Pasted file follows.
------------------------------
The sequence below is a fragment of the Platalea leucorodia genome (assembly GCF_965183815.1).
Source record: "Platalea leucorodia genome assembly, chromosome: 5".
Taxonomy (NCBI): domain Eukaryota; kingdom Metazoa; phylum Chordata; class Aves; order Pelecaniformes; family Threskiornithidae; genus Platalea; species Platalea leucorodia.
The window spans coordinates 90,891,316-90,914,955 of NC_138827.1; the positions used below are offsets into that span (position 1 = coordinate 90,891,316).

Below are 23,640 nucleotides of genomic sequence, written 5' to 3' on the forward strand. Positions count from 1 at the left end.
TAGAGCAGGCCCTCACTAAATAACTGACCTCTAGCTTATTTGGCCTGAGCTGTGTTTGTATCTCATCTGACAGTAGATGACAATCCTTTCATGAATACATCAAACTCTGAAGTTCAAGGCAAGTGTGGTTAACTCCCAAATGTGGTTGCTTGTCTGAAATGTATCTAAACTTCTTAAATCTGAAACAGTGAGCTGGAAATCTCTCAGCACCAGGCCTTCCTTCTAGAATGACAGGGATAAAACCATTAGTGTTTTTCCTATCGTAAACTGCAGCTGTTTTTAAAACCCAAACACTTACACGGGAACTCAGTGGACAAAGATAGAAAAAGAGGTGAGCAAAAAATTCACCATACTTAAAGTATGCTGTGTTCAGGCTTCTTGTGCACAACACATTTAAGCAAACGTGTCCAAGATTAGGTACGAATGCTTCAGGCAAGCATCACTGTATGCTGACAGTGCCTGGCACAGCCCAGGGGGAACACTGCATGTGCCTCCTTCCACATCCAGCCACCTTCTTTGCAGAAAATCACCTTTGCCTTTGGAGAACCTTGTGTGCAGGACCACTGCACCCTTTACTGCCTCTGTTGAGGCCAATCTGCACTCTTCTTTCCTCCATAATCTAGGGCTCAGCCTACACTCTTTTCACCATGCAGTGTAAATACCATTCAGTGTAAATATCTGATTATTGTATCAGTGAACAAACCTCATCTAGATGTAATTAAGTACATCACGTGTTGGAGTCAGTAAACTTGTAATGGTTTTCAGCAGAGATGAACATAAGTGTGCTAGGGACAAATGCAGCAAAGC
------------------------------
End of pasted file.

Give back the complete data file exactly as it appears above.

The sequence below is a fragment of the Platalea leucorodia genome (assembly GCF_965183815.1).
Source record: "Platalea leucorodia genome assembly, chromosome: 5".
Taxonomy (NCBI): domain Eukaryota; kingdom Metazoa; phylum Chordata; class Aves; order Pelecaniformes; family Threskiornithidae; genus Platalea; species Platalea leucorodia.
The window spans coordinates 90,891,316-90,914,955 of NC_138827.1; the positions used below are offsets into that span (position 1 = coordinate 90,891,316).

Below are 23,640 nucleotides of genomic sequence, written 5' to 3' on the forward strand. Positions count from 1 at the left end.
TAGAGCAGGCCCTCACTAAATAACTGACCTCTAGCTTATTTGGCCTGAGCTGTGTTTGTATCTCATCTGACAGTAGATGACAATCCTTTCATGAATACATCAAACTCTGAAGTTCAAGGCAAGTGTGGTTAACTCCCAAATGTGGTTGCTTGTCTGAAATGTATCTAAACTTCTTAAATCTGAAACAGTGAGCTGGAAATCTCTCAGCACCAGGCCTTCCTTCTAGAATGACAGGGATAAAACCATTAGTGTTTTTCCTATCGTAAACTGCAGCTGTTTTTAAAACCCAAACACTTACACGGGAACTCAGTGGACAAAGATAGAAAAAGAGGTGAGCAAAAAATTCACCATACTTAAAGTATGCTGTGTTCAGGCTTCTTGTGCACAACACATTTAAGCAAACGTGTCCAAGATTAGGTACGAATGCTTCAGGCAAGCATCACTGTATGCTGACAGTGCCTGGCACAGCCCAGGGGGAACACTGCATGTGCCTCCTTCCACATCCAGCCACCTTCTTTGCAGAAAATCACCTTTGCCTTTGGAGAACCTTGTGTGCAGGACCACTGCACCCTTTACTGCCTCTGTTGAGGCCAATCTGCACTCTTCTTTCCTCCATAATCTAGGGCTCAGCCTACACTCTTTTCACCATGCAGTGTAAATACCATTCAGTGTAAATATCTGATTATTGTATCAGTGAACAAACCTCATCTAGATGTAATTAAGTACATCACGTGTTGGAGTCAGTAAACTTGTAATGGTTTTCAGCAGAGATGAACATAAGTGTGCTAGGGACAAATGCAGCAAAGC